We love action comedies in New Zealand, but we don't make a heck of a lot of them. Most came out in the 1980s, truly the action-comedies golden age.
A clear affection for the genre drives The Legend of Baron To'a, and can also be found in these five Kiwi films.
Goodbye Pork Pie (1980)
The late Geoff Murphy's beloved Kiwi classic follows the lovelorn John (Tony Barry) and clod-in-a-cap Gerry (Kelly Johnson) as they race down the country in a stolen yellow Mini on a mission to reunite John with his ex in Invercargill. A strong larrakin vibe permeates, complete with dangerous driving, dodgy sex puns ("Is that cop pulling out?" etc) and Bruno Lawrence as a Wellington weed hook-up. Remade in 2017 by Matt Murphy, Geoff's son.
Shaker Run (1985)
Imported leads Cliff Robertson (Uncle Ben in the first Spider-Man film) and Leif Garrett (a former teen idol who became better known for his drug problems), an odd pairing truly worthy of one of the less discerning Telethons, play an American stunt driver and his mechanic, who get caught up in a bioweapon conspiracy while touring the South Island in a pink Trans Am named Shaker. Kiwi acting legend Lisa Harrow classes things up as a scientist. Try to remember: in the 1980s, some kind of flashy car justified a lot.
Never Say Die (1988)
A spry Temuera Morrison teams with Lisa Eilbacher (Beverly Hills Cop) to play a couple on the run from both the cops and hired killers in Geoff Murphy's spiritual sequel to Goodbye Pork Pie. The action is bigger, and the dodgy sex puns are back, only now they're visual (just as Tem and Lisa are about to get down to business, we pointedly cut to a rifle being unsheathed). Probably the closest thing to an American-style action movie ever produced in New Zealand. Features a magnificent cameo from the late, great John Clarke, who is hilarious as a fast-talking car salesman.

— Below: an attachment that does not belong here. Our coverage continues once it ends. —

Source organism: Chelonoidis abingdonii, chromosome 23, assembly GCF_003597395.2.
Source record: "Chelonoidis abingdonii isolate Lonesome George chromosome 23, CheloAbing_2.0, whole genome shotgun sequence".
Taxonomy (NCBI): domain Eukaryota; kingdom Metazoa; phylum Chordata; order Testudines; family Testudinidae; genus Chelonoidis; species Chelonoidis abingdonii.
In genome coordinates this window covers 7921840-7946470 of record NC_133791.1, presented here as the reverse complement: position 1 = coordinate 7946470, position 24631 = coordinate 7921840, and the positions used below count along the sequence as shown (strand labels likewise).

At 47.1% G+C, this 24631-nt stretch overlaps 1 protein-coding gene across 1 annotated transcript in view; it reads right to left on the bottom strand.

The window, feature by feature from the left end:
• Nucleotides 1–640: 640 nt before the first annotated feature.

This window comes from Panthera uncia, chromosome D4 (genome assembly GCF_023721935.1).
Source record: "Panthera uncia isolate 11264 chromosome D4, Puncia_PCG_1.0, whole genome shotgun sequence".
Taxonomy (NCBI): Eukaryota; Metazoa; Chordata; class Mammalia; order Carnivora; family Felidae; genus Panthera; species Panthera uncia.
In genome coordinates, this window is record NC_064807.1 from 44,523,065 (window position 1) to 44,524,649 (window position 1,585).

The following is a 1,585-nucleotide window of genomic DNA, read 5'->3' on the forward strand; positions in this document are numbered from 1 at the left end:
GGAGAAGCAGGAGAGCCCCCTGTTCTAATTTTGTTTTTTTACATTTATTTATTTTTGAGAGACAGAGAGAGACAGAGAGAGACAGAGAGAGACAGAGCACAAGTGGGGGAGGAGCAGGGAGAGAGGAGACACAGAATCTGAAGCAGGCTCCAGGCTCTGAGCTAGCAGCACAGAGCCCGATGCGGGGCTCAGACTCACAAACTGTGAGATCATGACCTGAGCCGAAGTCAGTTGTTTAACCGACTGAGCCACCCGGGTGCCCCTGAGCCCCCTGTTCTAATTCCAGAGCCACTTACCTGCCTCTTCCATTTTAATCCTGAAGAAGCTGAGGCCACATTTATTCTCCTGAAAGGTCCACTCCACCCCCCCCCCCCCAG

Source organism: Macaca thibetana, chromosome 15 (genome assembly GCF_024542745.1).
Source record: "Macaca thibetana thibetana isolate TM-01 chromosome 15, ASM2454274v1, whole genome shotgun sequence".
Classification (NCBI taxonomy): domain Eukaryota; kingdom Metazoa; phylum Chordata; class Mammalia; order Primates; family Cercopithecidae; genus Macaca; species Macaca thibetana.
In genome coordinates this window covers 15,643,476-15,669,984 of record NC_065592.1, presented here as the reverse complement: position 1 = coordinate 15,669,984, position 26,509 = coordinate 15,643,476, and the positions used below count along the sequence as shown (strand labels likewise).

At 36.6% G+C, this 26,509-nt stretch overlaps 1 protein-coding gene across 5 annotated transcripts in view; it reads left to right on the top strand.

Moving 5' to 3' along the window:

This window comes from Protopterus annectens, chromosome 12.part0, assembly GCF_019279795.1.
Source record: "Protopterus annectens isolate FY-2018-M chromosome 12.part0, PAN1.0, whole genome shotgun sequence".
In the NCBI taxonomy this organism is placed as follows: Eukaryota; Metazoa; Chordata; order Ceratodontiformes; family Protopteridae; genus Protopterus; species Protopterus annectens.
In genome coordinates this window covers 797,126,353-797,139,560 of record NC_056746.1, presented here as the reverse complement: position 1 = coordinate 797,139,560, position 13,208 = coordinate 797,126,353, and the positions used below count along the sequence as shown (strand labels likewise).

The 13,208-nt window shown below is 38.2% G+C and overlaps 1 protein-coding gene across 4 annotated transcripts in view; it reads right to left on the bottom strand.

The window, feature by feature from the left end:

A noble Kiwi attempt to replicate the economical "lad crime" model that became popular following the success of Lock, Stock and Two Smoking Barrels (1998), this stars Paolo Rotond (The Ugly), Scott Wills (Perfect Creature) and Robbie Magasiva (Sione's Wedding) as three Wellington pals who get in over their heads when they enter an underground pool tournament. Only in a New Zealand film does a criminal enforcer (played by Outrageous Fortune's Kirk Torrance) drop you off at the hospital after breaking your fingers.
Take Home Pay (2019)
Casually prolific Samoan Kiwi writer/director Stallone Vaiaoga-Ioasa's third feature (following 2016's Three Wise Cousins and 2018's Hibiscus & Ruthless) sees Auckland private investigator Bob Titilo (Tofiga Fepulea'i from The Laughing Samoans comedy duo) team up with a seasonal worker from Samoa named Alama (Vito Vito) to track down the latter's brother Popo (Ronnie Taulafo) after he absconds with their Northland fruit-picking earnings. The action is more foot chases and lima tau (a Samoan martial art) than guns blazing, and the comedy element is strong, demonstrating, as The Legend of Baron To'a does, that New Zealand's Pacific Island ties align well with the action-comedy genre.